How does one know they’re getting a reflexology session and not just a foot massage?

In some cases it can be quite obvious. Even if you’ve never experienced a professional reflexology session before, if you’re getting the same three techniques for the entirety of your treatment, chances are you’re just getting a foot rub. And although there is some overlap with massage, a reflexology session typically includes a fair amount of detailed work aimed at targeting the ‘reflexes’ on the feet. This is usually done with a technique called ‘thumb walking.’ Reflexologists use their thumbs to outline and work along specific areas of the body represented on the feet via their reflexes.

One of the first things you should inquire about is the therapist’s qualifications. Are they ARCB certified? The American Reflexology Certification Board (ARCB) is the national governing board that oversees the certification of professional reflexologists. Although massage therapists are qualified to do reflexology, the training in most massage therapy programs is limited in scope and practice. The ARCB requires an additional 200 hours of training in order to become a nationally certified reflexologist.

Since one of the aims in a reflexology session is to target specific areas of the body via their reflex zones, your therapist should speak with you before your session to determine which areas are in need of attention. Just about every part of the foot corresponds to a specific organ, gland or body part. And in most cases the reflex zone is very much a circumscribed area on the foot. For example, if you’re having digestive issues and need specific work along your descending colon reflex, the corresponding reflex is about 1” – 1.5” on lateral aspect along the bottom of your left foot. Or if you’re having sinus congestion and could benefit from having those reflexes worked on, the toes should be given particular attention during the course of your treatment.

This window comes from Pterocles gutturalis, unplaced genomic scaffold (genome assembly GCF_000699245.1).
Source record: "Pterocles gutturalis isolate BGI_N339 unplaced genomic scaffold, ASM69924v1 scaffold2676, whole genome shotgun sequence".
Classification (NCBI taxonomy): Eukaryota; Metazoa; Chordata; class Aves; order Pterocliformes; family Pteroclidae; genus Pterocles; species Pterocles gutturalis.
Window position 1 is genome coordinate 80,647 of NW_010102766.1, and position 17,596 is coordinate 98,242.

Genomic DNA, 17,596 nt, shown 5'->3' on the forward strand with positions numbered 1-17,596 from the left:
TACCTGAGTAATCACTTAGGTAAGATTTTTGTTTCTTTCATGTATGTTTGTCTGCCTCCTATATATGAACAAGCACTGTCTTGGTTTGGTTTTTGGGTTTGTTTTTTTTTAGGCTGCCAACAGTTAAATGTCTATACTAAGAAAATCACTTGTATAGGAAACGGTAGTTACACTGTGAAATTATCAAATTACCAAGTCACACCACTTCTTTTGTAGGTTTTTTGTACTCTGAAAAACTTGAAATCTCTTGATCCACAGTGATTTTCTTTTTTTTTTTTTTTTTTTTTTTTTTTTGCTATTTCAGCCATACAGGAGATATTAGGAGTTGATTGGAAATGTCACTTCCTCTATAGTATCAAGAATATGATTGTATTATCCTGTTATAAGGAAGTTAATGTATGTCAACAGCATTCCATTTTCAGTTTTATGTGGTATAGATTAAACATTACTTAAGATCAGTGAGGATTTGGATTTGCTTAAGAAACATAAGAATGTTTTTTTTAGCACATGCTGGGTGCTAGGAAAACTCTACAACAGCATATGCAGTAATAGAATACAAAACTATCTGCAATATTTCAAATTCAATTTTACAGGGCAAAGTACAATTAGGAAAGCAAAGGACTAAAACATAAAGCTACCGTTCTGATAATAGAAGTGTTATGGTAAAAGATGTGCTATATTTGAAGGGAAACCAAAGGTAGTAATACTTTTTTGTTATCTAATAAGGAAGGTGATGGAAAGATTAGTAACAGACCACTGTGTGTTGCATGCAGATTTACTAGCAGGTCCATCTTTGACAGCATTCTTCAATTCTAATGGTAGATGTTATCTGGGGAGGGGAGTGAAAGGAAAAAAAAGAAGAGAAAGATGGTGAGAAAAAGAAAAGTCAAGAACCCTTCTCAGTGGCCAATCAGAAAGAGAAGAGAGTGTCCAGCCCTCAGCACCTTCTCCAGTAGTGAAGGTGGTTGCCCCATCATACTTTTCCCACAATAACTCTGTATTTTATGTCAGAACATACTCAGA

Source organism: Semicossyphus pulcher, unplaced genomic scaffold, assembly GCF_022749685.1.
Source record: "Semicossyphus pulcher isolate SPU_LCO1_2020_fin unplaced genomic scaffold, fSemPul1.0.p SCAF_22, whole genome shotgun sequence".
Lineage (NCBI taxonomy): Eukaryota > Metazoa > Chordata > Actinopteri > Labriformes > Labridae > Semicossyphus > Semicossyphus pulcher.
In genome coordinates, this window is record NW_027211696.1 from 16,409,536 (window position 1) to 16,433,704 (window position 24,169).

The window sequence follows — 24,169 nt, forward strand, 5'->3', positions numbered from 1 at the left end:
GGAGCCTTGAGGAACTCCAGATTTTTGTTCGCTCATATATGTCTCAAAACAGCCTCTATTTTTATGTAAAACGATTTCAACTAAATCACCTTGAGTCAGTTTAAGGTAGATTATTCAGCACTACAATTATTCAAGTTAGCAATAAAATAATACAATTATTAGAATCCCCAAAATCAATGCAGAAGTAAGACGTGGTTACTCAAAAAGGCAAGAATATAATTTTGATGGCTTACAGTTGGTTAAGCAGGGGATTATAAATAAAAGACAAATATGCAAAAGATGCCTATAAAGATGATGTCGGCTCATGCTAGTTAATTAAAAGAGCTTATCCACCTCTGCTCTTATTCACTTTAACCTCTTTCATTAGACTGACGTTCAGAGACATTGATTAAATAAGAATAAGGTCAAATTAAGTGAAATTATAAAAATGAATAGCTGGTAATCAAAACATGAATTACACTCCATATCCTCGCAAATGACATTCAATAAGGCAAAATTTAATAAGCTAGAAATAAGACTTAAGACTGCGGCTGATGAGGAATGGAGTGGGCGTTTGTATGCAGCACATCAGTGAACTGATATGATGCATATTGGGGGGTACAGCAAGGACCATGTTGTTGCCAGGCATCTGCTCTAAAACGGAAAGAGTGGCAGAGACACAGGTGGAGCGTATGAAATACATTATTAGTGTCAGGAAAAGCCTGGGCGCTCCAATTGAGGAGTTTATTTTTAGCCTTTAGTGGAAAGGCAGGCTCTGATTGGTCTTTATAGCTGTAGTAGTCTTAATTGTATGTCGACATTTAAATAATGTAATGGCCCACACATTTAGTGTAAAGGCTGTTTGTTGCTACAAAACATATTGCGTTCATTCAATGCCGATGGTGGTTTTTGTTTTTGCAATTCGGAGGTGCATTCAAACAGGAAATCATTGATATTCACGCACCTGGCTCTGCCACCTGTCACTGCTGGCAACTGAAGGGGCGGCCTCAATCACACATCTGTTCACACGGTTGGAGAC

Of course it always helps to have a rudimentary understanding of the reflexes and where they are located on the feet. But even if you don’t know or are uncertain, ask your therapist. A knowledgeable therapist won’t hesitate to answer your questions and help provide you with a safe and effective reflexology treatment.


joe-azevedo2Joe Azevedo is a New York State/NCBTMB Licensed Massage Therapist, ARCB Certified Reflexologist, and an Advanced Reiki Practitioner. He is a graduate of the Swedish Institute and is the owner and founder of Brooklyn Reflexology.